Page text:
Interesting APY vs APR
might have to do some calculations to see how things look on a yearly basis ….
Thoughts 
Comments

What about it? Are you trying to understand APY vs APR?
Or are you just showing that the CD rates are pretty good?
For CDs normally you don't talk about APR, instead it is APY vs yearly interest rate (but I have seen APR used to mean this same thing as yearly interest rate). When talking about APR and APY with a loan APR is just the interest, whereas APY includes any fees.
APY opposed to the yearly interest rate makes the calculation easy if you want to know what you will get in a year. APY is calculating it with the compounded interest figured in, the yearly interest rate is without it calculated in.
If you put $1,000 in a 5.00% APY account, you can literally just do 1000 * 1.05 (1050) to see how much you will have in a year.
On the other hand, if you take you money out in 6 months it wouldn't be accurate to assume that the interest you will get will be exactly half of the 50 you would have got for the year. Because even though they stated this as APY they are definitely going to calculate it using the monthly interest rate for each month you hold that CD. Which is going to make that 10month CD hard to calculate quickly without the right formula or a special calculator doing that formula.
The yearly interest rate if stated will always be lower than the APY number because it is the used, before compounding is taking into account. For instance, here is the information on my high yield savings account a Synchrony:
Interest Rate 4.640%
Current APY 4.75%
There are formulas/calculators for this but the simple way of doing the interest rate calculation is by month if the interest is being paid by month. Say you have the same as above, but with 5.00% yearly interest rate.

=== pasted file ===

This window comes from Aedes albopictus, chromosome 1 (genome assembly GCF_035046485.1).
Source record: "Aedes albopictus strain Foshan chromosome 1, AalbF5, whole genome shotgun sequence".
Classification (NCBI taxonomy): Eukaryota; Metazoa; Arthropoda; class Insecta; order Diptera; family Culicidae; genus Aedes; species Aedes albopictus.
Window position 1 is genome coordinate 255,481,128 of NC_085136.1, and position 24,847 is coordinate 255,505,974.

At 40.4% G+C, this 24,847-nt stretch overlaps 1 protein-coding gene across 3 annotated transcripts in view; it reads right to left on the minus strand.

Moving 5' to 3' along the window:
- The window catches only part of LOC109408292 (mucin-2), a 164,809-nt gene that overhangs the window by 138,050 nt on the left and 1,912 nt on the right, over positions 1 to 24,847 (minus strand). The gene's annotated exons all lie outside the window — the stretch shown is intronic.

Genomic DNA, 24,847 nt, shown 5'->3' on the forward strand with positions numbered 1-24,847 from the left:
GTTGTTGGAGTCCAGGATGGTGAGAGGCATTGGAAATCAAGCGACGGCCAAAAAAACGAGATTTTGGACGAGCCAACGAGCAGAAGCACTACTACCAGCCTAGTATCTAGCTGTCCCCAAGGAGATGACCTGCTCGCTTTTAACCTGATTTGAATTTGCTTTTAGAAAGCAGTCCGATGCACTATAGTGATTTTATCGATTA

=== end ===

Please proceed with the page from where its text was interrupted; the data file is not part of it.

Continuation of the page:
First month:
$1,000 + $1,000 * (.05 / 12) = 1004.166666666667 (first month would be equal to the 50 / 12)
Second month:
1004.166666666667 + 1004.166666666667 * (.05 /12) = 1008.350694444445 (but on the second month: 8.350694444445 vs 8.333333333334)
And so on,
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Yeah  I just hadn't thought about the subyear offerings …. like the 10 month at 5.30% APY 
So you do the simple math for the year, then get the monthly  then take 10 months worth  for the ending amount $1000 @ 5.30% = $53yr = $4.42mo x 10 = $44.20 for the 10 month period
$1000 @ 5.00% = $50yr = $4.20mo x 12 = $50.00 for the 12 month periodMore of a discussion for over on Bogleheads 
do you take the little extra now and then decide what to do for the remaining 2 months 
or  guessing rates will stay same or go down  and therefore go for the slightly longer term but slightly lower rate 0 
The interesting thing is that the yield curve is inverted and has been for a while.
This sometimes, but not always, signals a recession is coming. We are officially in a correction now…
Quicken user since version 2 for DOS, now using QWin Biz & Personal Subscription (US) on Win10 Pro.
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